Tools Needed: Massage Ball

Step 1: Apply a small amount of pressure around the back of the neck up to the bottom of the skull to find a painful spot, the trigger point.

Step 2: Place a massage ball onto a clean dry surface.

Step 3: Lie prone and position the ball in line with the identified trigger point.

Step 4: Apply pressure into the trigger point for 30 seconds.

Step 5: Stretch the targeted area for 30-40 seconds.

Note: The massage ball is dense and the positive pressure is derived from the participant's weight. Therefore, it's a great tool to drive deep into the facia. 

Exercise #2

Tools Needed: Muscle Roller Stick

Step 1: Grasp the muscle roller stick from the handles with a double overhand grip.

Step 2: Bring the muscle roller to the back of the neck, apply pressure, and roll around the area for 60 seconds.

Step 3: Stretch the targeted area for 30 seconds.

Note: Again, the muscle roller is great for covering lots of fascia. 

Exercise #3

Tools Needed: Your Index Finger

Step 1: Find a trigger point.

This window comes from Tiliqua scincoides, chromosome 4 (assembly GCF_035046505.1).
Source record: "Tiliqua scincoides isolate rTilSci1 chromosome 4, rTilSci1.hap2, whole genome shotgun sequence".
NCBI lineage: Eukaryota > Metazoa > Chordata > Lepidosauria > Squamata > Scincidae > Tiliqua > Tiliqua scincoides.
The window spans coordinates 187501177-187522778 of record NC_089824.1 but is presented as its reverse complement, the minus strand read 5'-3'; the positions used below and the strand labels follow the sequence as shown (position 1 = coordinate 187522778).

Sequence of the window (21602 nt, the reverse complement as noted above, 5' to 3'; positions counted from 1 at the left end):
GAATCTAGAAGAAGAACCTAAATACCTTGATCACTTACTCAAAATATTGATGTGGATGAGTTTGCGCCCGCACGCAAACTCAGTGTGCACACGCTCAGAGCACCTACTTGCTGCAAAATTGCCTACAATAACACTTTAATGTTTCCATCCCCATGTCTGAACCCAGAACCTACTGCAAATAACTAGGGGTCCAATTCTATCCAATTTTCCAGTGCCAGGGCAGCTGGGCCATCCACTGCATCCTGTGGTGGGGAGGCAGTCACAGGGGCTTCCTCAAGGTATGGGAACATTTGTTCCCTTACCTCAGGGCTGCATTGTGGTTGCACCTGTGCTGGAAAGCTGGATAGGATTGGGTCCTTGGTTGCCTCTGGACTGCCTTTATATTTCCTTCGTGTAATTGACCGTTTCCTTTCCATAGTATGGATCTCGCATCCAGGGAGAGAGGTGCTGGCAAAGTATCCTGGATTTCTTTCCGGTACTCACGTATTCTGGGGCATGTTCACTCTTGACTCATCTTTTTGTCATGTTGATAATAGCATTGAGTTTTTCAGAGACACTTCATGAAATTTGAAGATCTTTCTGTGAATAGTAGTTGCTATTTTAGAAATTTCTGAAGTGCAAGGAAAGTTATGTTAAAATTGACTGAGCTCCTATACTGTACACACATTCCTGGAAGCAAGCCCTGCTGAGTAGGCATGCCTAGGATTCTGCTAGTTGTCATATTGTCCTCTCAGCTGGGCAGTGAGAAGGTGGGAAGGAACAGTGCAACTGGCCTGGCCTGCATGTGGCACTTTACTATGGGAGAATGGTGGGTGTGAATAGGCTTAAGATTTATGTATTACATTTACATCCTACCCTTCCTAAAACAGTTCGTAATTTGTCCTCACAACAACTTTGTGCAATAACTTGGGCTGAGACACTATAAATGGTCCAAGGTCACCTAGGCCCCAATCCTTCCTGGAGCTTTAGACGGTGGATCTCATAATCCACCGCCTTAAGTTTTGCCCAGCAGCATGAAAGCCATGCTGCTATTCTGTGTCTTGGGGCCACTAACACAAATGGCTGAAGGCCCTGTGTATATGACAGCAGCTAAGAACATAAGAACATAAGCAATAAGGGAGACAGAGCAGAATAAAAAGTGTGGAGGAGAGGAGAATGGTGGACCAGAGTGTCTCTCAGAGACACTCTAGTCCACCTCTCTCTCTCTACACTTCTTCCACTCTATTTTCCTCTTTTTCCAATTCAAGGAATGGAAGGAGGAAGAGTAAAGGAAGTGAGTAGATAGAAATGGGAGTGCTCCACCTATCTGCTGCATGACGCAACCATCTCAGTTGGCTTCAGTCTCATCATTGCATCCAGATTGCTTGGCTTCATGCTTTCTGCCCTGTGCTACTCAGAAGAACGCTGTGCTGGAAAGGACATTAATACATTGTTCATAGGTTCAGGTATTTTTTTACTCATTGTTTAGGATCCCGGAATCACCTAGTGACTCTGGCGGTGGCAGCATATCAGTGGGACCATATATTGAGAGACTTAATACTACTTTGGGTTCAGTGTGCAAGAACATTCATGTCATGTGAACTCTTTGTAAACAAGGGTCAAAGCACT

Step 2: Apply pressure on the trigger point for 30 seconds at a time.

Step 3: Stretch the targeted area.

Note: The fingers are great for driving deep into muscles like the suboccipitals that are located at the bottom of the back of the skull. These muscles are otherwise tough to isolate.

Exercise #4 (Not Exactly An Exercise But the Easiest to Administer)



Tools Needed: Massage Chair

Step 1: Simply, sit on a massage chair and select the setting that targets the neck for a few minutes.

Step 2: Stretch the neck for 30 seconds.

Note: The massage chair can be very easy to use, but they are expensive.

 

Conclusion

I'd only recommend a total of 6-8 sets for the flexor/rotator and extensors attempting to drive deep into the myofascial tissue. Personally. I prefer using one set from each exercise. The idea is to apply pressure into painful areas or trigger points, therefore for the layperson I would not put a great deal of emphasis on knowing the exact origin and insertion point of each muscle, as long as you are working around the back, side, and front of the neck. Avoid cutting off air supply due to pressure on the blood vessel in the center of the neck. If you feel sharp pain, terminate the session to avoid injuries such as muscle strains.